China’s central bank said that the country has “no intention or need to participate in a currency war” with Europe, the US and Japan, but admitted that further currency volatility was likely following last week’s move to devalue the yuan.
Ma Jun, chief economist at the People’s Bank of China (PBoC) said that the bank planned to limit its interventions to “exceptional circumstances” and to counteract “exceptional volatility”. He added that last week’s devaluation of the yuan by nearly 2% lessened the likelihood of similar moves in the future.
However, Ma said that “two-way volatility” could be expected, with the yuan appreciating and depreciating accordingly depending on the progress of the Chinese economy.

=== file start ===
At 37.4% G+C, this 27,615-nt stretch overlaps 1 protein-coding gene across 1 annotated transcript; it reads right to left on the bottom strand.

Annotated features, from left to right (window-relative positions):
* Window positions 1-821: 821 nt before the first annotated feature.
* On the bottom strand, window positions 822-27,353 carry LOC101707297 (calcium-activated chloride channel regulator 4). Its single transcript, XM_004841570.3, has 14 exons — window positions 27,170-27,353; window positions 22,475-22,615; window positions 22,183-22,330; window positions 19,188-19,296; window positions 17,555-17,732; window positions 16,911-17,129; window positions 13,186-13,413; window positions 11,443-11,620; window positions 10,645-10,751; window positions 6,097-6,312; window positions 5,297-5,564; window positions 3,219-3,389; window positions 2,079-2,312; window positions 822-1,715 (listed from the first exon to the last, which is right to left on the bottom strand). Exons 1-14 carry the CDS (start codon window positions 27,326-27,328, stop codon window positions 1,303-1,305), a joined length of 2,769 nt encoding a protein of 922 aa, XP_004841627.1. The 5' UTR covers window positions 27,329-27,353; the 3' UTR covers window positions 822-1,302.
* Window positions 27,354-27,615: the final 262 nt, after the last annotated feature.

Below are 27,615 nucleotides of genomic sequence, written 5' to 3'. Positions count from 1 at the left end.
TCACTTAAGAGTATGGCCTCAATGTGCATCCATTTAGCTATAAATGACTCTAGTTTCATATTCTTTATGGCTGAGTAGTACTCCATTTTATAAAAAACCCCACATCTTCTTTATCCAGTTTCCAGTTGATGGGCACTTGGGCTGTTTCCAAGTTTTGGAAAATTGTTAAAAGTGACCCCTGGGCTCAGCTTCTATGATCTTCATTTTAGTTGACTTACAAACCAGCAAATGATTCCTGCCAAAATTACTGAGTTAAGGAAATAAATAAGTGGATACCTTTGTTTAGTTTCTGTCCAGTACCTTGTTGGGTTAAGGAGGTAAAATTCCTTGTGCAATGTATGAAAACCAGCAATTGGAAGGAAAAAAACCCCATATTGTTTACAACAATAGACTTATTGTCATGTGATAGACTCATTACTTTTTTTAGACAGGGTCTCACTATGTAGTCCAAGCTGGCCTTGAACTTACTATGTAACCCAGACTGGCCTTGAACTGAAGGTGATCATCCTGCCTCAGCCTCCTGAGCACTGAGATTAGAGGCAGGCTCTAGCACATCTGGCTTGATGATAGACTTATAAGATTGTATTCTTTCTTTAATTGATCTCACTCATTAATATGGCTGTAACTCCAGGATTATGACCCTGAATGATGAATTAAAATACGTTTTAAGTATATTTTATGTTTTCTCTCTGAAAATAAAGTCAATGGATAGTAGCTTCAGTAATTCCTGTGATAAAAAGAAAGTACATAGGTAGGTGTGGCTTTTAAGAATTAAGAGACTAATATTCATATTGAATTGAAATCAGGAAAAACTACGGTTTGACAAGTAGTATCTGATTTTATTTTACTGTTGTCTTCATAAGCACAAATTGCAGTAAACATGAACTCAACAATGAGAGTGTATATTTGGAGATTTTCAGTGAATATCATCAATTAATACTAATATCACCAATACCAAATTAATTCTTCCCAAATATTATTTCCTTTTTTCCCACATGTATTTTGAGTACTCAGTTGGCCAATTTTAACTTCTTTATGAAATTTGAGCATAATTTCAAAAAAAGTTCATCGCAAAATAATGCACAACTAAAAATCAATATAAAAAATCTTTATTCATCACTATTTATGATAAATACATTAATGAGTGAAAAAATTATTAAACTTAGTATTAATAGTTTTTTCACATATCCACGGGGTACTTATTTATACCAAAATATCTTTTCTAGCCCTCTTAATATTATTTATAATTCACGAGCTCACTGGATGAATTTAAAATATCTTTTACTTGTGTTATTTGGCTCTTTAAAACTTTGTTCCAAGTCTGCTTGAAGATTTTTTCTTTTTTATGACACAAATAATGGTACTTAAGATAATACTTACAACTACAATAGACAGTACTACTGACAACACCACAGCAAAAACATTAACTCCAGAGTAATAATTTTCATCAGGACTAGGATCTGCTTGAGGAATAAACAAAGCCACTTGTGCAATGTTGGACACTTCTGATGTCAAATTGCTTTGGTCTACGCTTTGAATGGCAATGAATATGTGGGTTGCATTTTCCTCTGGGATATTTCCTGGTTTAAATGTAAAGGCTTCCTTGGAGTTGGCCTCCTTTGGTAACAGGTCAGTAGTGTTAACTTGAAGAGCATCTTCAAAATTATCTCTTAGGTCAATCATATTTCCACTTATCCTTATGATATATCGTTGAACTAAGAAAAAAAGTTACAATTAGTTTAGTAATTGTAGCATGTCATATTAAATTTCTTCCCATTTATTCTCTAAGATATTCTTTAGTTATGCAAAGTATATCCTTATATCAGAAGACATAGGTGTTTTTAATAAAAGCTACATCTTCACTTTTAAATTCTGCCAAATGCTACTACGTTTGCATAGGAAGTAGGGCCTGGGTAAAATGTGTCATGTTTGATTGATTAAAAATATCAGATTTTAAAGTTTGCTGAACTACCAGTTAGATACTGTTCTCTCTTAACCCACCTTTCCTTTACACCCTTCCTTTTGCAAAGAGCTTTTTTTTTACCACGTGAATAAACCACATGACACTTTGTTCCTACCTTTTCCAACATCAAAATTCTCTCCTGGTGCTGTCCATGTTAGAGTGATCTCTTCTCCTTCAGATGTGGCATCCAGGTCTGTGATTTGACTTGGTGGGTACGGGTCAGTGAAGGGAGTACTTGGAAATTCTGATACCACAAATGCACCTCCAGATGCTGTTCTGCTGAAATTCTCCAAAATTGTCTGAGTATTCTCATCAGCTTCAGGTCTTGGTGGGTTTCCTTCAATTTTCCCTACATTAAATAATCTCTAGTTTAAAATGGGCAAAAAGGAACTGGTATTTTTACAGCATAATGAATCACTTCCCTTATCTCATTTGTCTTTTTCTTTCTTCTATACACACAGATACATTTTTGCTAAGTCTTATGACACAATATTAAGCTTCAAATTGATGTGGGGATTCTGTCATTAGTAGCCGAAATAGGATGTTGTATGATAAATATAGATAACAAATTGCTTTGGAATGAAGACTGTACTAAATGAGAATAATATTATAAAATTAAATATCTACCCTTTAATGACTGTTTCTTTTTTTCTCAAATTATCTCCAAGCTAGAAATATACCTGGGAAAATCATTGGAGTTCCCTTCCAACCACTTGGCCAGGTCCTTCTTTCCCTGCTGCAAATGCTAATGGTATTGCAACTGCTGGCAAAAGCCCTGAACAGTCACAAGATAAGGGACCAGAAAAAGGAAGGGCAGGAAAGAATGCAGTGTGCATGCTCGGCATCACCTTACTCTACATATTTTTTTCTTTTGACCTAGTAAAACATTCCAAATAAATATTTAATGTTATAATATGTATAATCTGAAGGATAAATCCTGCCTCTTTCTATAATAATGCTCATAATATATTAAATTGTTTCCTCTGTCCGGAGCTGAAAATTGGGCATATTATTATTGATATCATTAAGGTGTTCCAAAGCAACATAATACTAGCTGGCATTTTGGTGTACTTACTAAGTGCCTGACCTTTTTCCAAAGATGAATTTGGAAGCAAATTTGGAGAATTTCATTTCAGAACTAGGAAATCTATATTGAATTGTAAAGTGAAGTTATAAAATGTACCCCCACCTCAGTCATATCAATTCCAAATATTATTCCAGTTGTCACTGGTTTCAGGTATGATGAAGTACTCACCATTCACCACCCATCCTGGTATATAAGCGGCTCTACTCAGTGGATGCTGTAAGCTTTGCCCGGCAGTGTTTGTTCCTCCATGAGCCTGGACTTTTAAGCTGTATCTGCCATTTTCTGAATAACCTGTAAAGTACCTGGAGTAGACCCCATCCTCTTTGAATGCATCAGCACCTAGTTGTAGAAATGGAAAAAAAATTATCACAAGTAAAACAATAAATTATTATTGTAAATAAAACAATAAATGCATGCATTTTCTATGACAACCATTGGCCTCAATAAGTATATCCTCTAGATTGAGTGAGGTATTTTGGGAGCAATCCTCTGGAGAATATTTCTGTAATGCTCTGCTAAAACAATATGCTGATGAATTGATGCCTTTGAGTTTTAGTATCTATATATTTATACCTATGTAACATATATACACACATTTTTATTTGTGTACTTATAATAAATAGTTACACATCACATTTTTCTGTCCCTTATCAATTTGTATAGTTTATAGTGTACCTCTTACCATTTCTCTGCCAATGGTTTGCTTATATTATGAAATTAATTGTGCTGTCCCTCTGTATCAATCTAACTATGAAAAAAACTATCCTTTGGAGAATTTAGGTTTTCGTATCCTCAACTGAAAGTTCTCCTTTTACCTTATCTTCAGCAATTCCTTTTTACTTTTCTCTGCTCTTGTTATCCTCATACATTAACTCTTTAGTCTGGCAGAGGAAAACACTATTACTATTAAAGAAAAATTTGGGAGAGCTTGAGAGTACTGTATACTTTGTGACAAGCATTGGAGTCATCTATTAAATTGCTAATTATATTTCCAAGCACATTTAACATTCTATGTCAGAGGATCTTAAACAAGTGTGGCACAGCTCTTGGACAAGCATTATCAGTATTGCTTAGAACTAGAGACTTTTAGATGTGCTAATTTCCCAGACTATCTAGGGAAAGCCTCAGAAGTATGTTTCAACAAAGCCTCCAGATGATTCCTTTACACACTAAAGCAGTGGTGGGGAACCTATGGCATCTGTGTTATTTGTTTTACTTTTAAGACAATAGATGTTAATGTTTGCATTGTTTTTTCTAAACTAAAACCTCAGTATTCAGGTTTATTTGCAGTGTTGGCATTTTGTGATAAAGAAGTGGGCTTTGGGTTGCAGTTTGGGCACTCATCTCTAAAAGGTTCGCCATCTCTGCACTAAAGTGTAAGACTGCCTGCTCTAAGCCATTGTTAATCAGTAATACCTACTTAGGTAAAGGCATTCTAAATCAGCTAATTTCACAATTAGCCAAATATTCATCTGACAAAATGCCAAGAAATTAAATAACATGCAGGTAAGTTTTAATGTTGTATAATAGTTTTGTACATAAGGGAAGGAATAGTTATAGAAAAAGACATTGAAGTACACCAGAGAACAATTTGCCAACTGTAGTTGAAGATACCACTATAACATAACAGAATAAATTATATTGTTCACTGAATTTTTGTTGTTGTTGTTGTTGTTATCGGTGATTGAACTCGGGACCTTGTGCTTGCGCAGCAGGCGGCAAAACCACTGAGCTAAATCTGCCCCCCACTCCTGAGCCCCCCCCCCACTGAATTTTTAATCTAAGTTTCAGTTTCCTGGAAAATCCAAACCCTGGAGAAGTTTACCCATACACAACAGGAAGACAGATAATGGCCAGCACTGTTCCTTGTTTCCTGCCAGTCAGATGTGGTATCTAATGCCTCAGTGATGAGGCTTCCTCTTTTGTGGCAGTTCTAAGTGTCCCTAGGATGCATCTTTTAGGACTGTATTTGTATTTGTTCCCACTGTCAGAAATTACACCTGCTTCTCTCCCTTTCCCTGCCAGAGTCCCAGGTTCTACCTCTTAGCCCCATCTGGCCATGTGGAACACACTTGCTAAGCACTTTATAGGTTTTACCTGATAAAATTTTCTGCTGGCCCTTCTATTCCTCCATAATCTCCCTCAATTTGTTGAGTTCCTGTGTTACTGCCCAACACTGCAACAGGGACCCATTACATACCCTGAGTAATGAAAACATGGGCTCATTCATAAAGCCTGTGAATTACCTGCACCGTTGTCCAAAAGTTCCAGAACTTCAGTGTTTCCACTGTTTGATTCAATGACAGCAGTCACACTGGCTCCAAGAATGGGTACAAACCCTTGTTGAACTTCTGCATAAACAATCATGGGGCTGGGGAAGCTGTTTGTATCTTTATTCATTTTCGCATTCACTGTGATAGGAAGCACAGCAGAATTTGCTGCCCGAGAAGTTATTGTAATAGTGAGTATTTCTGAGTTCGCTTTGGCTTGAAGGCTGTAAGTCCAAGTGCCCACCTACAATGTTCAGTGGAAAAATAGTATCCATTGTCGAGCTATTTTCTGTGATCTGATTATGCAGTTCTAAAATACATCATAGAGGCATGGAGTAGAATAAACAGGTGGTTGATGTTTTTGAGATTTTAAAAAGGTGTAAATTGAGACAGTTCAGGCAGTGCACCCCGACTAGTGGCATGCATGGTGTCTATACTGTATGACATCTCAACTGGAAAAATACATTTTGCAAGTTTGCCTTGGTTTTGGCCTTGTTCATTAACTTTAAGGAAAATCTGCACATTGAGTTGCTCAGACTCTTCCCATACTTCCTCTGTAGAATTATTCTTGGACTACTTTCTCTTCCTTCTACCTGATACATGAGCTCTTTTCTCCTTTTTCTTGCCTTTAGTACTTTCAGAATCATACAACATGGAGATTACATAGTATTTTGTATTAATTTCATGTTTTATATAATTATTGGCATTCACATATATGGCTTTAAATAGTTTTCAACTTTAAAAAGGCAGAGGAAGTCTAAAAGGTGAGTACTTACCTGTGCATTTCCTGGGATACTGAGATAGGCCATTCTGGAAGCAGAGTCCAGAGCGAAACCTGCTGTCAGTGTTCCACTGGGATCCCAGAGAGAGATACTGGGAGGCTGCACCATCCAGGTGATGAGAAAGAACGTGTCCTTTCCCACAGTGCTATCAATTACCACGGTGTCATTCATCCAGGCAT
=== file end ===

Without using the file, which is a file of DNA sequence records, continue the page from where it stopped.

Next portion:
He still expects this year to record growth of around 7%, in line with the government’s forecast.
The unexpected devaluation of the yuan was regarded as an attempt to make China’s exports more competitive and triggered weakness in other Asian currencies on fears that other central banks in the region would follow the PBoC’s move.
Despite the data protection regulation being implemented in 2018, 69% of IT decision makers don’t have the backing of their board to achieve GDPR compliance, according to Calligo.
The majority of the region’s 28 member states report that the situation has worsened over the past year, reports business management consultant Verisk Maplecroft.
Regulators in the UK, the US and Hong Kong instituted proceedings against more than 1,700 individuals last year, or four times the number of cases brought against companies.
The US Commodity Futures Trading Commission approved LedgerX as the first regulated clearing house for derivatives contracts settling in digital currencies.